Lisa’s List: Tips for Teaching Kids to Knit
I was a dirt-smudged, wild, and imaginative 8-year-old when my mom taught me to knit. I was rather quiet, then—things have changed!—and I had an intense focus when it came to Projects. I liked to draw. I liked to build forts in the woods. I read the DICTIONARY like it was a normal book. And once mom put needles in my curious hands, I liked to knit.
I don’t remember learning to knit. It feels like I’ve always been knitting, now. But she must have spent so much time with me, patiently guiding, helping, and letting me mess up. By 13, I was making sweaters for myself. That period between 8 and 13 is a hormonal blur to me, but in there, my mom helped me become a lifelong knitter (and a pretty good one, at that).
The first time I taught a kid to knit, I was surprised by how much patience flowed through me. How gentle and generous and HAPPY I felt showing that little girl how to make stitches. And when she threw it down with complete disregard after about 10 minutes, mushing it into the couch cushions as she clamored onto the next activity, I didn’t feel concerned. If she wanted to come back to it, she would.
Knitting has benefits for children—it teaches fine motor skills, helps with counting and basic math, teaches focus and coping with frustration. It also lets kids feel a sense of accomplishment and lets them express themselves creatively. And for some, knitting becomes a lifelong pursuit! And maybe segues into a career of editing knitting magazines and writing knitting blogs! Look mom, whodathunk??
Teaching kids to knit is mostly about persistence and support. I reached out to several women who regularly teach groups of children to knit, and I’ve compiled a list of their top tips, insights, and sweet stories. Whether you’re looking to teach one special child in your life, or to regularly volunteer with schools or organizations, these tips will help you prepare for teaching kids to knit.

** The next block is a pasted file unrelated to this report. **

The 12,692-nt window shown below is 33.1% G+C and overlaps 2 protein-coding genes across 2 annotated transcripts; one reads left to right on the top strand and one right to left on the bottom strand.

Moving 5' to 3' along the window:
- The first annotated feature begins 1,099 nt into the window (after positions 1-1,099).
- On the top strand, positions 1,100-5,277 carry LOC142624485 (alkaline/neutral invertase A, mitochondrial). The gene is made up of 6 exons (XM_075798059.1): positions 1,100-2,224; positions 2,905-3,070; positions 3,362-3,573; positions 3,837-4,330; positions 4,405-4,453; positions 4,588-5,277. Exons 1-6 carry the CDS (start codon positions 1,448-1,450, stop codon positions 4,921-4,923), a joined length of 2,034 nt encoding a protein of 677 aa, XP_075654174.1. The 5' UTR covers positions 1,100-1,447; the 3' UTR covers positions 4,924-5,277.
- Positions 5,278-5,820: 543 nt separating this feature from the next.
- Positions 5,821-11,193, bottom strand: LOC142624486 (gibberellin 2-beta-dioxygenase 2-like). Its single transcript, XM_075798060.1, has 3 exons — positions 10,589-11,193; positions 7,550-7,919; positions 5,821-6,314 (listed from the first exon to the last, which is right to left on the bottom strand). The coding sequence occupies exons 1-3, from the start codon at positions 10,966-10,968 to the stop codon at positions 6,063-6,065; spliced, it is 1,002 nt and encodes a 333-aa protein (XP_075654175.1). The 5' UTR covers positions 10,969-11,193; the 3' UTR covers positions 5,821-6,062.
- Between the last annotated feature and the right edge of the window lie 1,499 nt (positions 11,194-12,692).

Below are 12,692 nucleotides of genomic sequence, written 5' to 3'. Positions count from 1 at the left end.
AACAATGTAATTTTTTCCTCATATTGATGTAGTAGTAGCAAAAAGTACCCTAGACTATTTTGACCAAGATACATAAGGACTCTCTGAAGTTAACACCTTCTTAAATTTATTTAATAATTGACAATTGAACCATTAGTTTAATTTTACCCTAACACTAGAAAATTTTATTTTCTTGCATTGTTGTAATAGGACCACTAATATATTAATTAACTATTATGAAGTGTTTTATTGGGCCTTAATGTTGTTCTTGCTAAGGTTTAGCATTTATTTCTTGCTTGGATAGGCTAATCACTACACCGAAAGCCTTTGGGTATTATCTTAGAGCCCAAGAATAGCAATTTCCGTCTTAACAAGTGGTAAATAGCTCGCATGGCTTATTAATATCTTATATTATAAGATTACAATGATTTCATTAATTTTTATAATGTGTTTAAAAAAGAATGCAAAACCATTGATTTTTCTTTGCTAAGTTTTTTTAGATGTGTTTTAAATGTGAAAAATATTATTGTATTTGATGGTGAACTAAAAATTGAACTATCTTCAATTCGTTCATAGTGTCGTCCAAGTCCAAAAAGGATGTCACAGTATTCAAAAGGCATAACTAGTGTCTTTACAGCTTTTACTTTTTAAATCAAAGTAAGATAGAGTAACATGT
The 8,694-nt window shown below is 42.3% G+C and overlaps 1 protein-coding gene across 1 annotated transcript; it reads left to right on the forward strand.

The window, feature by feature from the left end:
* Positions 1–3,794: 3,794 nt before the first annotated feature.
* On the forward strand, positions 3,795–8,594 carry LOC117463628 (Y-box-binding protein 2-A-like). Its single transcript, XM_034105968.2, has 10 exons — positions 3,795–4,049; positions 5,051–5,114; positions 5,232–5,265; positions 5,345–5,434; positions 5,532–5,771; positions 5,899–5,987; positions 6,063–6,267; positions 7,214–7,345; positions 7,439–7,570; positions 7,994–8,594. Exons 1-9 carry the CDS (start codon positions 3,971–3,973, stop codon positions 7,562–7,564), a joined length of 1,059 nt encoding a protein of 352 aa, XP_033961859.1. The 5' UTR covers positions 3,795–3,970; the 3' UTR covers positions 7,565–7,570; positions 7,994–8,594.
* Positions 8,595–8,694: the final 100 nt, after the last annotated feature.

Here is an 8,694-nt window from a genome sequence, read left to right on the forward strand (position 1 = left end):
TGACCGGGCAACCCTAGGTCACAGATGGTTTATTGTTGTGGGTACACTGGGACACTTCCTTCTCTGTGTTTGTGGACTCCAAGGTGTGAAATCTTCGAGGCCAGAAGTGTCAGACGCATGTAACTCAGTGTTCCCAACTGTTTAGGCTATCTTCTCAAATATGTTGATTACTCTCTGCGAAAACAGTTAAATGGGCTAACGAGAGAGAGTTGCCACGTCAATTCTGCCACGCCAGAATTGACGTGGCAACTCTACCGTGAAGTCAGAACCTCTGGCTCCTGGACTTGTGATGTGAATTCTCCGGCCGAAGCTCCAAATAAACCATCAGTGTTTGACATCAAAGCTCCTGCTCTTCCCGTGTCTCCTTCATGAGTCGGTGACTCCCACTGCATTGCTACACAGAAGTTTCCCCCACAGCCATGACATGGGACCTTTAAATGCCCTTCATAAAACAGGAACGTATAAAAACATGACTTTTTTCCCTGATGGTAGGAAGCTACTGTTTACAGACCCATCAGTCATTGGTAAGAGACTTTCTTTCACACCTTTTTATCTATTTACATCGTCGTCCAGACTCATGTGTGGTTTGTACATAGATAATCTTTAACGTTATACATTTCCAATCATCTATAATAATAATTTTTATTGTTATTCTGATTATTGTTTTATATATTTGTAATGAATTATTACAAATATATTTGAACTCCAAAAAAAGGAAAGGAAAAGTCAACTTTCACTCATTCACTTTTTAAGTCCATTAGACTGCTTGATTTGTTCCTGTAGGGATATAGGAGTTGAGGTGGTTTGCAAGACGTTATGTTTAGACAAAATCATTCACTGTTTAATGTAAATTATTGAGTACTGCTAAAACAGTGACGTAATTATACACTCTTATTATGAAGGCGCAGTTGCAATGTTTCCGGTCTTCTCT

Top Tips for Teaching Kids to Knit
1. The age of the child matters.
According to my panel of experts, 8 is really the youngest a child should be to take up knitting for the first time. You can teach 6 and 7-year olds, and certainly kids vary in their abilities at these ages, but 8 is pretty solid for a number of reasons: They’ve mastered reading by this age, so they can follow instructions on their own. They have better hand-eye coordination and fine motor skills. And, sometimes, they have more patience and focus! For younger youngins, children’s author Joanna Johnson recommends finger knitting.
Designer Elizabeth Elliott really enjoys teaching kids in the 10-12 year-old range. She says, “They’re old enough to have some patience with themselves and with the learning process, and young enough that they’re more flexible about what might be cool. You can see their excitement grow as they figure out what’s behind all the motions they’re learning, and as they start thinking about the possibilities of knitting. It’s an amazing thing to watch.”
2. Teaching kids in a group is actually beneficial!
Teaching anyone to knit in a one-on-one setting is always a good idea, but you might be surprised to hear that teachers do recommend teaching kids in groups. Up to six kids is a good size, according to Jackie Ottino Graf of Forage Color www.foragecolor.com . Why a group? Well, Jackie explains: “Once a few kids have the hang of it, they can teach their friends. After a while, I had kind of an expert crew who could get anyone started with cast-ons.” Joanna Johnson agrees, adding “My favorite part is when I get to start assigning kids to be my ‘deputy.’ Usually one or two kids pick it up right away, and then I deputize them to teach the ones who are struggling a little, allowing me to focus on the ones who are still visibly frustrated. It works well!” The older the kids, the larger the group can be, another teacher points out—up to eight kids if they’re around age 12, says Nancy Shroyer of Nancy’s Knit Knacks (and my mom!). There is also camaraderie, group excitement, and the aspect of showing off to each other that makes learning in a group fun for kids. Not to mention, they’re still in school—they’re used to learning with others.
3. Needle size and type matters.
Of the teachers I queried, it’s pretty universally accepted that U.S. size 8 (or close to that) short, straight, bamboo or wooden needles are best. Elizabeth Elliott points out that metal are better for kids who tend to knit really tightly, which is often the case for beginner adults, I’ve noticed. Worsted, bulky weight yarn that is smooth but has some stickiness, like a wool/acrylic blend, is best. One teacher likes to use singles yarns, since splitting the plies can be a problem for newbies.